Australia and the Vietnam War

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Royal Australian Air Force (RAAF)

9 Squadron

In November 1967 a 9 Squadron Iroquois lands to pick up members of the 7th Battalion Royal Australian Regiment (7RAR) during operation Santa Fe, a gruelling three week-long operation through inhospitable country some 23 kilometres from the Task Force Base at Nui Dat. [AWM COL/67/1127/VN]

In November 1967 a 9 Squadron Iroquois lands to pick up members of the 7th Battalion Royal Australian Regiment (7RAR) during operation Santa Fe, a gruelling three week-long operation through inhospitable country some 23 kilometres from the Task Force Base at Nui Dat. [AWM COL/67/1127/VN]

A second RAAF service began in Vietnam on 3 May 1966 when an advance party from No. 9 Squadron arrived at Vung Tau. The squadron’s helicopters arrived on 6 June aboard HMAS Sydney and were flown to Vung Tau that day before moving to Nui Dat at the end of the month.

No. 9 Squadron’s helicopters carried out a variety of roles in Vietnam. Most important were the transport of infantry and logistic support, but the helicopters were also used to drop leaflets over enemy territory. Some were also used in aerial spraying to rid the base of mosquitoes and, more aggressively, to kill vegetative growth around the base and to destroy agricultural plots in Viet Cong territory, denying the enemy a source of food.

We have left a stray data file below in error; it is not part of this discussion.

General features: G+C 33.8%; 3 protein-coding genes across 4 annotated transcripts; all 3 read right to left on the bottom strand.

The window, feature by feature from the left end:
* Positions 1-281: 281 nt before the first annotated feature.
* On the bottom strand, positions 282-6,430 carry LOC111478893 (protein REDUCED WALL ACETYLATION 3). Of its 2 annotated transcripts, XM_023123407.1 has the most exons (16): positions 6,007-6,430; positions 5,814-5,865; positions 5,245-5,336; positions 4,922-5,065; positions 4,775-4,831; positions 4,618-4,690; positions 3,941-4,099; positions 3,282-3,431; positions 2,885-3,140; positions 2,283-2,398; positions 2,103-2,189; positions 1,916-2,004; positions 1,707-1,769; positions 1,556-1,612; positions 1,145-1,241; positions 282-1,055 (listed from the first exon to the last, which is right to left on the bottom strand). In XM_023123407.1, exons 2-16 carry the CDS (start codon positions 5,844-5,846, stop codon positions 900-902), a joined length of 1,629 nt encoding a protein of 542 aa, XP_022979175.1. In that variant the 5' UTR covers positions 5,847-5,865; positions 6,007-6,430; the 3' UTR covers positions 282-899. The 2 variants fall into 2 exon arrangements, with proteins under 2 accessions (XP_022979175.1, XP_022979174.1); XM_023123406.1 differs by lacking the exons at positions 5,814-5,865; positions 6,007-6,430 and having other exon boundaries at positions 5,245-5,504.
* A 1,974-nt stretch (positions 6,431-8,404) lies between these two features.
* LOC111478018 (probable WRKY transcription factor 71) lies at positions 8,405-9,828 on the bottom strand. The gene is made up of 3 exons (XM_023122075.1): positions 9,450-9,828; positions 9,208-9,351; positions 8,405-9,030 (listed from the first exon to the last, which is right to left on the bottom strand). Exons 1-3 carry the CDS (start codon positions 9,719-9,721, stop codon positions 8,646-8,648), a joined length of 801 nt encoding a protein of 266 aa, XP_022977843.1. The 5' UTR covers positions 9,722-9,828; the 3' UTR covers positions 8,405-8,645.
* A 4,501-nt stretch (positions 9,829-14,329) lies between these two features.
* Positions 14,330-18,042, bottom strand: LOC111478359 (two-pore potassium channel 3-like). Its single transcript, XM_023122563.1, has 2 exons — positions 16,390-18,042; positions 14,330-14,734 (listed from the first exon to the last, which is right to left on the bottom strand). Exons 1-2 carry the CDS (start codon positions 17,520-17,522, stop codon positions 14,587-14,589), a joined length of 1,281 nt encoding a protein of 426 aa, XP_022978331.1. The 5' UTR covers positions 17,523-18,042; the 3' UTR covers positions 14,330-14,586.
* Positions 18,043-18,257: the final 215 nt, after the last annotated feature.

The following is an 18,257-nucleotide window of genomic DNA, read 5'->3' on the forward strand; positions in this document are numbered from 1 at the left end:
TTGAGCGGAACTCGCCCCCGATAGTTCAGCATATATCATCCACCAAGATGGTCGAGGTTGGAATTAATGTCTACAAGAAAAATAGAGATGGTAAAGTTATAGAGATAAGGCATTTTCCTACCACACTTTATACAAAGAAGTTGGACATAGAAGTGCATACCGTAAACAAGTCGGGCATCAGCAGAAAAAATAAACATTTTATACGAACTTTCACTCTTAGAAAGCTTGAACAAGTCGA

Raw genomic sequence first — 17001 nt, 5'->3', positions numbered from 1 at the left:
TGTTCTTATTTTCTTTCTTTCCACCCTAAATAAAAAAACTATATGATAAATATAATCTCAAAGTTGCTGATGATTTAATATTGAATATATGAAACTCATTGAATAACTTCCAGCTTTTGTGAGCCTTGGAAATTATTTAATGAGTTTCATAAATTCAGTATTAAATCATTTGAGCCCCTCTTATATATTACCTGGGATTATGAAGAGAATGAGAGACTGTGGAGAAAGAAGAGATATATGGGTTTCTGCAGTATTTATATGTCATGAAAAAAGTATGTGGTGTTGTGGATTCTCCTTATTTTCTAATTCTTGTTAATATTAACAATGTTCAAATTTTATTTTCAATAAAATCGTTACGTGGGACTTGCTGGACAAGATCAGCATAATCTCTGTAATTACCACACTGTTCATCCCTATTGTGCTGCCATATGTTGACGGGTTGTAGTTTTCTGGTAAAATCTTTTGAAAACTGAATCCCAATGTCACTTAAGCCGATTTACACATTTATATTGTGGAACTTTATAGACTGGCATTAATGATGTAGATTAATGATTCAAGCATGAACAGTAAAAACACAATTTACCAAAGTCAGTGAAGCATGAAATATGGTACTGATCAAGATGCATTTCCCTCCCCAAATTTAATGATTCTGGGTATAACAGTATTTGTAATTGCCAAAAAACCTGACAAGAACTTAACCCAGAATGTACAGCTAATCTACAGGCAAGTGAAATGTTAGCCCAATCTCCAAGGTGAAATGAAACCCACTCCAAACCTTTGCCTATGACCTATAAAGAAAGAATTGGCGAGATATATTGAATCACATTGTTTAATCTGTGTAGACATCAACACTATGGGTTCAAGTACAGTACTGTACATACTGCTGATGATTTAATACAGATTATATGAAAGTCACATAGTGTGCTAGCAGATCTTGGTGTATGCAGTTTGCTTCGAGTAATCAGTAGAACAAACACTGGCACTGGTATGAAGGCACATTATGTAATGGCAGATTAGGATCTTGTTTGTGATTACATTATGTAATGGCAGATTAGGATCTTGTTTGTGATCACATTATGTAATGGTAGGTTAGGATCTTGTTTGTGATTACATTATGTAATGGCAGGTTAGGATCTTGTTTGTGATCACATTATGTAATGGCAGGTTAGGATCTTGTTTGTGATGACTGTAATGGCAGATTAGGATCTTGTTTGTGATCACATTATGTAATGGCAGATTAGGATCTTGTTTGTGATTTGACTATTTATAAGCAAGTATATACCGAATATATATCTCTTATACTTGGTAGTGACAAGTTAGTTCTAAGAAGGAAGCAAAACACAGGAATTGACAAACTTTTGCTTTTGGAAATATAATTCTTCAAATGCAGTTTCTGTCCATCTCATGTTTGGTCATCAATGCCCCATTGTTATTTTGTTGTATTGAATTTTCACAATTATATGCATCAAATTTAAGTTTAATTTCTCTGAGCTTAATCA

Just two months after the squadron’s arrival in Vietnam, two pilots were called on to drop ammunition to the beleaguered troops of D Company, 6th Battalion Royal Australian Regiment, at Long Tan. Flying in appalling weather at tree-top height; they dropped ammunition to the soldiers on the ground through driving rain and under intense Viet Cong fire. The squadron operated again that night, after the battle, to retrieve the wounded, guided only by the light emanating from the open hatches of armoured personnel carriers.

No. 9 Squadron was re-equipped with larger Iroquois helicopters in 1967. Now equipped with 16 helicopters, the squadron worked in conjunction with aircraft of the Royal Australian Navy Helicopter Flight Vietnam and United States forces, on the dangerous tasks of transporting men to and from patrols and evacuating wounded soldiers from the battlefield. On some occasions these operations ended with the death of helicopter crewmen and the destruction of the aircraft.

The last members of 9 Squadron left Vung Tau on 17 December 1971. Six squadron members were killed on operations, and another man, attached to the squadron from No. 1 Operational Support Unit, was also killed.

  • An Australian soldier of 5RAR wounded by a booby trap during Operation Beaumaris is lifted onto a 9 Squadron Iroquois.  Known as ‘dust off’s ‘ picking up wounded men proved to be one of the primary functions of 9 Squadron helicopters in Vietnam.  The squadron’s crews, often operating under fire, saved many lives while risking their own on such missions.  [AWM COL/67/0140/VN]
  • The 9 Squadron badge.  Worn only by squadron members serving in Vietnam the word ‘VIETNAM’ was removed from the badge at the end of the war. [AWM REL37783]